Question about Mazda MAZDASPEED MAZDA3
SOURCE: 1989 maxima no heat in vehicle
Put your hand on the heater hoses as close to the fire wall as possible find out if both hoses are hot.Do this when the vehicle is cold allow car to heat up with heater open and running.If both equaly hot then heater core at fault.If different check water supply to cold hose.
Posted on Oct 13, 2008
ok, if the temp is up that high when you stop, but goes back to normal when you start moving, then you have an air pocket in your cooling system. there is no way that the coolant temperature in your cooling system can heat up and cool off that fast. whats happening is an air bubble is settling right where the coolant temperature sensor is. the air is much hotter then the coolant around it, so when the air hits the sensor, it gives you a false reading of the temp. but when you are driving, the water pump spins faster then at idle, so thats probably what is pushing the air pocket away from the sensor when you are moving. I could be wrong about this, but i have had this problem before with my own car. next time it happens, try putting your car in nuetral and revving the motor while you are sitting. if that makes your temperature go back down, then you definitely have an air pocket. a lot of cars have special bleeder screws, similar to the bleeders on brake calipers, to remove air from the system. take the car back to your mechanic and see if they can bleed the cooling system. that will most likely help you out.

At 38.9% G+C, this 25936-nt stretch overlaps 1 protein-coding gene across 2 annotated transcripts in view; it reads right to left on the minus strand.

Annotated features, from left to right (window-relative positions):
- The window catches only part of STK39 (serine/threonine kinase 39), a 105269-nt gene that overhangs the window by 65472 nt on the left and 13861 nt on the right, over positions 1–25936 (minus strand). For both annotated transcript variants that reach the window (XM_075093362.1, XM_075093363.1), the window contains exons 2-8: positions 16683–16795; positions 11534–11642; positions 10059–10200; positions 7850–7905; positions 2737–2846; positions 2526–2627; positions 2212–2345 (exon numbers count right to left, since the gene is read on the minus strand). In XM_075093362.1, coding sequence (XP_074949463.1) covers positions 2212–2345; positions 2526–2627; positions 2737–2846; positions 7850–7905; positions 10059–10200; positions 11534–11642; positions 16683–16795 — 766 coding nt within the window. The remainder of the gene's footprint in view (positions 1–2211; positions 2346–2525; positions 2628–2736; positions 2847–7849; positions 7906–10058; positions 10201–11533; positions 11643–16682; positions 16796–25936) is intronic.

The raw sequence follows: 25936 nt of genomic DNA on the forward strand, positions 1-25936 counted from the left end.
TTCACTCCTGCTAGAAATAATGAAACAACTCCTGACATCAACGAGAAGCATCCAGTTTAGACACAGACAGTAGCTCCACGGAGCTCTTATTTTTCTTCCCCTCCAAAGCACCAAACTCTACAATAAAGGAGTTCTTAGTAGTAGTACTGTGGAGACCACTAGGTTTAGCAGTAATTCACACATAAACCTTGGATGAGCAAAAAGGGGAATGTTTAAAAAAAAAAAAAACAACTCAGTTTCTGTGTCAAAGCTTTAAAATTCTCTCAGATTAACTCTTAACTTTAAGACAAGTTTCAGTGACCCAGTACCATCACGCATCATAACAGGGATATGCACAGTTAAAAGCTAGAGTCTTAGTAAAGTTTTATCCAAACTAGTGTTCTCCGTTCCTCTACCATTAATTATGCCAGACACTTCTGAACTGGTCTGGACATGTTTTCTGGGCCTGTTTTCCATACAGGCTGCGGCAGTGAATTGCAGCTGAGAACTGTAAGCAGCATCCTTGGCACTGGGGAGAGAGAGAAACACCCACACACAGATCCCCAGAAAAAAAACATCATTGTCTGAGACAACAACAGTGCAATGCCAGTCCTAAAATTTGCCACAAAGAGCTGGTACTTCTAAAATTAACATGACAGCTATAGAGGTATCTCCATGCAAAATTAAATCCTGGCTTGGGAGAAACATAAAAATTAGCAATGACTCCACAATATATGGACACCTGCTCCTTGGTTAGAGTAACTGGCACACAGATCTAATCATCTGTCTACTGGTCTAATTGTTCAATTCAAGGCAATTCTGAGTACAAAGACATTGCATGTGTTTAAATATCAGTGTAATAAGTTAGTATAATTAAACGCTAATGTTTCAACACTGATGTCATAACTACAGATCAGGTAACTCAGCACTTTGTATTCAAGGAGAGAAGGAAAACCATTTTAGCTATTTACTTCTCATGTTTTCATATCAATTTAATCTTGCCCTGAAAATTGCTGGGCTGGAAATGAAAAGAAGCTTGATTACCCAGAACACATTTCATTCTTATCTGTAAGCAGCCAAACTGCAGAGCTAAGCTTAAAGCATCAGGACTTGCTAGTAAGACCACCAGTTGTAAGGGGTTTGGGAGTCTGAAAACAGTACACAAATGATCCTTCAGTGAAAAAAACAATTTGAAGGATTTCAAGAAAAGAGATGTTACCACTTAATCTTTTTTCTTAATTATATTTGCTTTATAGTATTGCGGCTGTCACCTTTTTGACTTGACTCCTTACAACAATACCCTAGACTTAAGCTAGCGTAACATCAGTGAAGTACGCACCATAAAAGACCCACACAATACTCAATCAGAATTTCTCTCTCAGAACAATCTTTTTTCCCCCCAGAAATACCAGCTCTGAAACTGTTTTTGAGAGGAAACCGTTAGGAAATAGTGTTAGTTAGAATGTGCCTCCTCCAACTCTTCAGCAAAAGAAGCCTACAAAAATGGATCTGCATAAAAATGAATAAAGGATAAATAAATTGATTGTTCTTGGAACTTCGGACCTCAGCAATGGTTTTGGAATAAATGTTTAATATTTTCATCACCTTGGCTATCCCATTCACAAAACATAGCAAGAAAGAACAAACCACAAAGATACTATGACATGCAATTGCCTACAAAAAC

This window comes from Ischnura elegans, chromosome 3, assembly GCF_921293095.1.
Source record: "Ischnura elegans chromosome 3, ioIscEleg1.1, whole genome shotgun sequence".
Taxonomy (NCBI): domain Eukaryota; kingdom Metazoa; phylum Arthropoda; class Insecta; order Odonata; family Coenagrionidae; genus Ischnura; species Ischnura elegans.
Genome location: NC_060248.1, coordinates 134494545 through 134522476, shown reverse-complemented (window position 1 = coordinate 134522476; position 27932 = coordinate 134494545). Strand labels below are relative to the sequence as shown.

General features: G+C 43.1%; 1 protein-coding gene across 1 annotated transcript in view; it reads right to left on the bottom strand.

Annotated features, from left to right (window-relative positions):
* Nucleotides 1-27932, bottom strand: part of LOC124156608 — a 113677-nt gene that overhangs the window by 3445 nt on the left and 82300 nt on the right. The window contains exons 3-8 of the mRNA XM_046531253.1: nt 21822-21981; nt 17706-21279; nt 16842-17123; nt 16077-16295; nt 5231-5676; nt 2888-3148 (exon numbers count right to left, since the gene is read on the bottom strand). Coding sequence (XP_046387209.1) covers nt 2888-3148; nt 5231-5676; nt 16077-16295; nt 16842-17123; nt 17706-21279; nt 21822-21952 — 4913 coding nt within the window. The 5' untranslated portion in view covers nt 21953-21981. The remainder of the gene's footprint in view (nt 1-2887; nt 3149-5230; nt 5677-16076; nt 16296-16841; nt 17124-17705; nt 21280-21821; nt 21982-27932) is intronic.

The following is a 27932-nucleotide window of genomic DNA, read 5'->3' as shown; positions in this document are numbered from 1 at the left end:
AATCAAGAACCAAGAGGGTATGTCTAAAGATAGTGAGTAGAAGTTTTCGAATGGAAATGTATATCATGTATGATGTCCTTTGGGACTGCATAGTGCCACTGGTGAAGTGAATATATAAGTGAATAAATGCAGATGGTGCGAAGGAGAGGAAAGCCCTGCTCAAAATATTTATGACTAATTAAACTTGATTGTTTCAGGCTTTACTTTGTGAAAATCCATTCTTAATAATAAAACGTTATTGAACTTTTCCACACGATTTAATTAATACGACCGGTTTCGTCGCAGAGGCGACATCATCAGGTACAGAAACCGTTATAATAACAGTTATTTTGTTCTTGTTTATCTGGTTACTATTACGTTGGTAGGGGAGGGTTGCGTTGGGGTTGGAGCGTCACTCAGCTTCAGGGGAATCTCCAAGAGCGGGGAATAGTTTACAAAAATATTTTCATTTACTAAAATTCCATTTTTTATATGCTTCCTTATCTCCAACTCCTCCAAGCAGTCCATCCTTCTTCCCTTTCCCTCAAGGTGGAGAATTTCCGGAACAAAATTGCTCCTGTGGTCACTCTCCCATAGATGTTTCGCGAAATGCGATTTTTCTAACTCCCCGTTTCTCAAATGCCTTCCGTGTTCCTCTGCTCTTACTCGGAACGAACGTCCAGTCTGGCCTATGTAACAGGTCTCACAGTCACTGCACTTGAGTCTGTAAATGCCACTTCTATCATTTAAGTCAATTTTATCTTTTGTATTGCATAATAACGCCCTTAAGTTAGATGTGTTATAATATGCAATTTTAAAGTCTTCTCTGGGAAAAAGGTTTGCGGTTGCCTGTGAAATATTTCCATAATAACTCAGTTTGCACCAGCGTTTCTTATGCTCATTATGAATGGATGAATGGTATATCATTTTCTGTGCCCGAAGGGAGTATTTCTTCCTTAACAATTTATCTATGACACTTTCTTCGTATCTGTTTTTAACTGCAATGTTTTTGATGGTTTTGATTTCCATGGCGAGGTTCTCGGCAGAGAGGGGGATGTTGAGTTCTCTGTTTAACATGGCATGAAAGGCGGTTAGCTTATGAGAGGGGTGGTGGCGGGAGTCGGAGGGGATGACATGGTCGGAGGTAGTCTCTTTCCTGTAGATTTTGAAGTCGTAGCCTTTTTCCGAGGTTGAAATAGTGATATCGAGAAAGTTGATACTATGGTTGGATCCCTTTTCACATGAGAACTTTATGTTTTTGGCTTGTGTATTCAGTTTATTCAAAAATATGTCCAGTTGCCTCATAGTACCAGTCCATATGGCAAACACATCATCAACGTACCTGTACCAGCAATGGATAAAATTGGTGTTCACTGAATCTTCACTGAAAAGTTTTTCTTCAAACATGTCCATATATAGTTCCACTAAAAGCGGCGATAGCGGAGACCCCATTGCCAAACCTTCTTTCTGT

Posted on Sep 04, 2009
Check your coolant level and all your hoses first.
Do your radiator fans come on when the engine is hot? If not, you may need to replace the fan switch.
When the engine is hot, is the upper radiator hose also hot? If not, the thermostat is probably faulty and should be replaced. This is cheap and easy to check and replace. Remove the thermostat (at the other end of the radiator hose - you're going to have a bit of a problem with coolant unless you've drained the radiator or you've got a means of holding that hose up) and chuck it into some hot water - if the thermostat doesn't open you need a new one.
It would pay to check your engine error codes in case they can save you some time. If you're driving an American model WITH a check engine light on the dash, put a paper clip between terminal 10 and GND in your diagnostic box (right side of the engine bay near the air intake - has a big DIAGNOSTIC written on it). Then hop into your car, turn the key to ON (but don't start the engine). The light should go on steady - then off for 4 seconds. After this any diagnostic codes will be displayed. Long flashes are for the first digit in a two digit code - short flashes are the second digit. There will be a 4 second pause between each code AND the codes will repeat. If you get codes, record them and post them and I'll see what I can suggest.
Hope this helps
Posted on Dec 13, 2009
SOURCE: mazda eunos roadster HELP
I'm assuming no-one deliberately added petrol to the cooling water. You'll probably find there's a heap of oil in there too. It sounds like you've got a cracked head or a dead head gasket. Pull the head off and check. You could also do a leak-down test or a compression test to try and tell where the problem is.
A note on the side - the car probably overheated BEFORE the oil/petrol leaked into the coolant. If you continued to try to run the car, the overheating would have got worse and worse - resulting in a crack or the gasket being destroyed.
If you're not mechanically minded, you've probably got a rather large problem on your hands and need to get someone else to look at it.
Sorry to give you bad news...
Posted on Dec 13, 2009
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